Insurance Firms, Expeditors (EXPD) are not bargain buys
Tuesday, August 12th, 2014
I continue to see TV commercials by insurance companies about how safe their annuities are.
They also talk about how they have this guaranteed high interest rate that can only go up, never down. They also compare it with the stock market and say how the stock market goes up, down and then down again.
It leaves the impression that you will definitely lose money in the stock market because it falls. This isn’t correct; I always talk about how the right side of the stock market chart is higher than the left side.
The stock market has provided one of the best long-term returns. It is not the stock market that performs poorly, it is the people who buy and sell based on emotions and receive a terrible investment return who perform poorly. It is not the stock market’s fault that people sell when they should buy and buy when they should sell.
Unfortunately, insurance companies take advantage of people’s emotions, leading them to believe that the stock market is a losing game and that they should invest in annuities for a guaranteed interest rate.
What people do not understand is that these insurance companies invest in stocks, bonds and real estate. Also, many of these insurance companies have much of their investments in bonds. The problem is that when interest rates go up, bonds go down. If people start cashing in their annuities, the insurance companies will have to sell their bonds at losses and won’t be able to guarantee that higher interest rate.
It is just a shame that insurance companies take advantage of investors’ emotions, persuading them to sell their stocks and invest in annuities so the broker can make a large commission -- sometimes as high as 7 to 10 percent.
Also investors’ money is locked in to this annuity for many years. I have seen lock-in periods for as long as 18 years. So when you see on TV these ads talking about the stock market going down and some insurance company guaranteeing a high interest rate on their annuities, just stop and think: How can it guarantee that interest rate when a current 10-year treasury is paying only around 2.5 percent? How can an insurance company guarantee interest rates north of 4 to 6 percent?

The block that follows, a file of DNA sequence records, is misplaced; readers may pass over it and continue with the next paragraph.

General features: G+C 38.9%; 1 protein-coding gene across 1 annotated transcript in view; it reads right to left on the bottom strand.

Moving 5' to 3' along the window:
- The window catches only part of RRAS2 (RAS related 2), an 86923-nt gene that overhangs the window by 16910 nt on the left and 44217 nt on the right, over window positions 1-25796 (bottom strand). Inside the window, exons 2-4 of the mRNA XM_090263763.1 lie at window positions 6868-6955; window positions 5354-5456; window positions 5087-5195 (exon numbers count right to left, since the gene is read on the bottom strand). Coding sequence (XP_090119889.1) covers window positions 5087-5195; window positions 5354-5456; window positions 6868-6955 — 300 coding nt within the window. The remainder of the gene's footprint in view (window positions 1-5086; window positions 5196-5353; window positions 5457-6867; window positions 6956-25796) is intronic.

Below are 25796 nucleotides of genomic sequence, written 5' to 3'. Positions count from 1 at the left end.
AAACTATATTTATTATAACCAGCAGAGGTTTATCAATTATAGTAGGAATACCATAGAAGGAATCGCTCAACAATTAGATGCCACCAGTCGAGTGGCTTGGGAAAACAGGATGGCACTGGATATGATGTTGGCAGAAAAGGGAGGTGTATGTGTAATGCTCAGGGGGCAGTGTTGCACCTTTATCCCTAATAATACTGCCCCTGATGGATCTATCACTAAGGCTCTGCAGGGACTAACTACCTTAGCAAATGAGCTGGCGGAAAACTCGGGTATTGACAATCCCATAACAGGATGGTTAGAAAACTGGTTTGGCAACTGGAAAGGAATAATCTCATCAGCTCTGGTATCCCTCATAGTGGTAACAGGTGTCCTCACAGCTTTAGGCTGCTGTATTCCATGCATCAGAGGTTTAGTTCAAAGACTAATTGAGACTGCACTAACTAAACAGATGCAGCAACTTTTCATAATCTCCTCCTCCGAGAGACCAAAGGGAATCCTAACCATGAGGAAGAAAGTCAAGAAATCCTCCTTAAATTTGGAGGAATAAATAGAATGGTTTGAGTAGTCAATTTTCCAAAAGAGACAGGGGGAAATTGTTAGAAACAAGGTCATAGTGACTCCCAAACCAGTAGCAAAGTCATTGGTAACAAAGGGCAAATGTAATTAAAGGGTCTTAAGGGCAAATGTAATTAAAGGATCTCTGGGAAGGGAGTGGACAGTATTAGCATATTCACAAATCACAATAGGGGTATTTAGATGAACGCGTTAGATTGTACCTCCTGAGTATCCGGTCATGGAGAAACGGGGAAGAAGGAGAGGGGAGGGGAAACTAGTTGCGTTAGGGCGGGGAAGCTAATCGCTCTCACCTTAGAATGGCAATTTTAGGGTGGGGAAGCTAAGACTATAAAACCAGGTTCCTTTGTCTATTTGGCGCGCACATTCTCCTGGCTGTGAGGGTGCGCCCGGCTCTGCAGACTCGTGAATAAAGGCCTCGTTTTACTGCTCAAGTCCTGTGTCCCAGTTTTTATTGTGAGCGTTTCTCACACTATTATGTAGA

I received a thumbs up on last week’s column about 3-D printers from Auturo, who requested I take a look at a company called Expeditors International of Washington Inc. (Nasdaq: EXPD). The company is based in Seattle and provides services in air and ocean freight consolidation and forwarding, customs clearance, warehousing and distribution, purchase order management and vendor consolidation along with other services related to logistics solutions.
The stock currently trades about $40 per share and has a 52-week high of $46.90 and a 52-week low of $38.42. The market cap of this company is $7.9 billion; the current dividend yield is 1.4 percent.
The current price-to-earnings ratio for the company is 23.4 -- slightly higher than the industry at 19.6. Price to sales is also higher for the company at 1.3 compared with the industry average at 0.4.
Price to book value is 4.0 compared to the airfreight and logistics industry that currently shows no material, or there is no book value on average for the industry. Price to cash flow is 19.5 -- far greater than the industry average of 11.6.
Sales for the company appear anemic at 2.8 percent year over year for the last 12 months compared with the industry.
Earnings per share year over year for the last 12 months were up 7.3 percent for the company, well below a -- strange -- number for the industry of 1,900 percent growth.
The balance sheet for Expeditors looks very strong with a current ratio of 2.63 times the industry average of 0.80. I was also happy to see the debt to equity for the company is zero in a high-debt industry with a debt to equity of 77.7.
Also favoring the company is return on equity at 17.3, far greater than the 9.3 with the industry average. Net profit margin is 5.7 percent for the company, which looks very good when compared to the industry average at 2.3 percent.
I was disappointed to see on the efficiency of the receivable turnover for the company at 6.0 times over the last 12 months, which was well under the industry average of 11.4 times. This could be a concern if receivables are growing faster than sales; investors could see write-offs on some of these receivables as they may become uncollectible.
The company is rather expensive based on a forward PE of 19.3 times. The mean estimate by 19 analysts going out to December 2015 is $2.09 with a stock price about $40 a share. This tells investors they are paying more than 19 times forward earnings for this company.
The company has missed its earnings estimates three out of the last four quarters. The company has a peg ratio of 2.64 -- again demonstrating that at current prices, this company is not a bargain buy.
Do you have a question or a company you'd like me to take a look at? Email me at email@example.com!
Wilsey is president of Wilsey Asset Management and can be heard at 8 a.m. every Saturday on KFMB AM760. Information is provided by Reuters.
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